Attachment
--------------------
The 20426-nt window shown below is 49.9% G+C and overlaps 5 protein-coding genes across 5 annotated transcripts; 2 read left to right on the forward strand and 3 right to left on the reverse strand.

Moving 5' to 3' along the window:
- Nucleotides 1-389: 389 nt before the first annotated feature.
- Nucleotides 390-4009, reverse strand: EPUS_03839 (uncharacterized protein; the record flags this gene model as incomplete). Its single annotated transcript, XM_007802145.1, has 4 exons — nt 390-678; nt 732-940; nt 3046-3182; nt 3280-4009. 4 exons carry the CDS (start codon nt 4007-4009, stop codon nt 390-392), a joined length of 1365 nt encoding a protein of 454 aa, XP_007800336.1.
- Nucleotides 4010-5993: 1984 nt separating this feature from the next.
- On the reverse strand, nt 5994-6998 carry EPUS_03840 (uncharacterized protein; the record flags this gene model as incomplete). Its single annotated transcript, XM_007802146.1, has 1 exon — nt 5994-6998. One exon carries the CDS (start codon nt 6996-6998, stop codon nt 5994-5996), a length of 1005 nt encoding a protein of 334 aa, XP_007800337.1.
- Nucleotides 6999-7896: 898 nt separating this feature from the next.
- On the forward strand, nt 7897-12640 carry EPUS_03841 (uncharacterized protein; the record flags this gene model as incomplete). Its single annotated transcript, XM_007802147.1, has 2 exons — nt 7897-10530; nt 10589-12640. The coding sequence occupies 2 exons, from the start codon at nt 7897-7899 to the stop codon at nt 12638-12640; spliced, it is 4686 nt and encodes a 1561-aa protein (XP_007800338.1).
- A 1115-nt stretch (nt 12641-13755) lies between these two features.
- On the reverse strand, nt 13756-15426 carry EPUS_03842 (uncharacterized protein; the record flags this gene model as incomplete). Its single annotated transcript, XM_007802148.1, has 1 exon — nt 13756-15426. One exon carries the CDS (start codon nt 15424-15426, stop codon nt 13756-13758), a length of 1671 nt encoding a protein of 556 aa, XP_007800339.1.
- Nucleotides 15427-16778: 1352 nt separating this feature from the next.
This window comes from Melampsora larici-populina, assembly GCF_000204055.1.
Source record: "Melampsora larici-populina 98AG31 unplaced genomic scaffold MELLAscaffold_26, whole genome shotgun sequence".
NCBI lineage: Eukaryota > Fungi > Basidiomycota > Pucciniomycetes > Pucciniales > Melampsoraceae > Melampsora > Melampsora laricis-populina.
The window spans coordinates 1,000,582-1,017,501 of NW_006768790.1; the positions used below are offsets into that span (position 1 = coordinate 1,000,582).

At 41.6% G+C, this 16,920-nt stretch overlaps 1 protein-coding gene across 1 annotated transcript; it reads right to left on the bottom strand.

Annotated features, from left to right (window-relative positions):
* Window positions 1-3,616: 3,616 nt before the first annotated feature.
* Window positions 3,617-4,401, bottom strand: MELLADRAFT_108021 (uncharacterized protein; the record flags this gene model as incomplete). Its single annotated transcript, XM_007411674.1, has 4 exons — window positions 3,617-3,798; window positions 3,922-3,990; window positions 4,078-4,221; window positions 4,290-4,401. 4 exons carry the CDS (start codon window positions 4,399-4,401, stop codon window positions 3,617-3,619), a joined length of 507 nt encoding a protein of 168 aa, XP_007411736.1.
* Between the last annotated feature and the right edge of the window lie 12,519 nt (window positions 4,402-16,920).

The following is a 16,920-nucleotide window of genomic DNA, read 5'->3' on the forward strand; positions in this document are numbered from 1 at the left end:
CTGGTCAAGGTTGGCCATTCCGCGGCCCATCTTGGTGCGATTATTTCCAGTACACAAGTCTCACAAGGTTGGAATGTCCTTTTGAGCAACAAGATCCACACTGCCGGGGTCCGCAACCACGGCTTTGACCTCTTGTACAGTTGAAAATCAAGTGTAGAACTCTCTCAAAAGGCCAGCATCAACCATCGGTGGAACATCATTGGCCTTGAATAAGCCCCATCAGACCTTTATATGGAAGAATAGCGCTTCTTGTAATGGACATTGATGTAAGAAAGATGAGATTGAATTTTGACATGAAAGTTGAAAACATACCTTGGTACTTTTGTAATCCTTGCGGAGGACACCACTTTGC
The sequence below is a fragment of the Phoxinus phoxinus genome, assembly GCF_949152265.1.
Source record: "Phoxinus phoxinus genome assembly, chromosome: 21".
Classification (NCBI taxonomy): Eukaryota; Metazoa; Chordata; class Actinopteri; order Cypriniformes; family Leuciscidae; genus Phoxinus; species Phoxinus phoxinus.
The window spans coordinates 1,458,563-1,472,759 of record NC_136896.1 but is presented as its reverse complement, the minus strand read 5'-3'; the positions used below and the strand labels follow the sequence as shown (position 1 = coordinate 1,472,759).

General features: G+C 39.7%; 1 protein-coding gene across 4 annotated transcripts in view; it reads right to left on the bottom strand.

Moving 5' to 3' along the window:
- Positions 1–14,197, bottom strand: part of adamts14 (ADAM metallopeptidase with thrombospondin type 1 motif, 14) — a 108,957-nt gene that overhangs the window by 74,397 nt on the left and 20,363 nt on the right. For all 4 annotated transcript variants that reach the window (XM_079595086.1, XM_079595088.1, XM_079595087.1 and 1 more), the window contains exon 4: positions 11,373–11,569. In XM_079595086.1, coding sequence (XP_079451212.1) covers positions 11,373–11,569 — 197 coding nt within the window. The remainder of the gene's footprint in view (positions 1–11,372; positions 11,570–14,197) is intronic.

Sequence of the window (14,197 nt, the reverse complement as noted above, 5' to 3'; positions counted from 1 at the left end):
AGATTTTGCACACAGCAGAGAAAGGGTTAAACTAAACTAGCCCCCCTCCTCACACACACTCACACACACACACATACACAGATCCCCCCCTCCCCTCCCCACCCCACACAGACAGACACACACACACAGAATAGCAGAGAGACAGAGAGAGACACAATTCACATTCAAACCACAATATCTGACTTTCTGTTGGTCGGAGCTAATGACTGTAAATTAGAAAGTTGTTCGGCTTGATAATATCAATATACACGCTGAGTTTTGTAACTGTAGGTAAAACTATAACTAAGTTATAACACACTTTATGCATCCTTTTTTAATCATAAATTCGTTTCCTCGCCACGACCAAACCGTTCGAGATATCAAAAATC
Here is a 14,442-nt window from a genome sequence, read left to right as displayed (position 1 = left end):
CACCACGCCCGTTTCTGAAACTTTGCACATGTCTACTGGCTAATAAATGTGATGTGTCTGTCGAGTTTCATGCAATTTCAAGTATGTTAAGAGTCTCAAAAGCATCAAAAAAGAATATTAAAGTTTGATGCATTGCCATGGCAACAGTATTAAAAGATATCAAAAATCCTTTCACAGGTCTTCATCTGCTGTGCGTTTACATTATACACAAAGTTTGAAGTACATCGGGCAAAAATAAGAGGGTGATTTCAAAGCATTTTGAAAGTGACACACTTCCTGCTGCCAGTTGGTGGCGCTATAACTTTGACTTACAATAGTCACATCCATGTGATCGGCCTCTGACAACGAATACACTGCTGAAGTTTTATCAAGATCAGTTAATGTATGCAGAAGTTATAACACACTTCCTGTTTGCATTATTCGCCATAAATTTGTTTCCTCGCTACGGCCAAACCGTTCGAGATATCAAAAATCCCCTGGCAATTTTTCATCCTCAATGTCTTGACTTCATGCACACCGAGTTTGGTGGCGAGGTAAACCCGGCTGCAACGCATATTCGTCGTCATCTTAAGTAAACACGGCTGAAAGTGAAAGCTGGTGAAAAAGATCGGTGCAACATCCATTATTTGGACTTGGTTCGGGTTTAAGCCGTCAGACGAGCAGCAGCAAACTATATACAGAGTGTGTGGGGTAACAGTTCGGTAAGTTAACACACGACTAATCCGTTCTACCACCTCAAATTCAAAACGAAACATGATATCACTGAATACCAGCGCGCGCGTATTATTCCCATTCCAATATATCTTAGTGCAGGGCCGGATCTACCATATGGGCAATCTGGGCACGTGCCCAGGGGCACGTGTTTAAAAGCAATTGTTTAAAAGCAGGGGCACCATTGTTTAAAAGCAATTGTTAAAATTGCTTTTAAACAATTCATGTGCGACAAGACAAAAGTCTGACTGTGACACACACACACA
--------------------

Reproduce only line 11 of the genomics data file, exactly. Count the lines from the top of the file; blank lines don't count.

- Nucleotides 15427-16778: 1352 nt separating this feature from the next.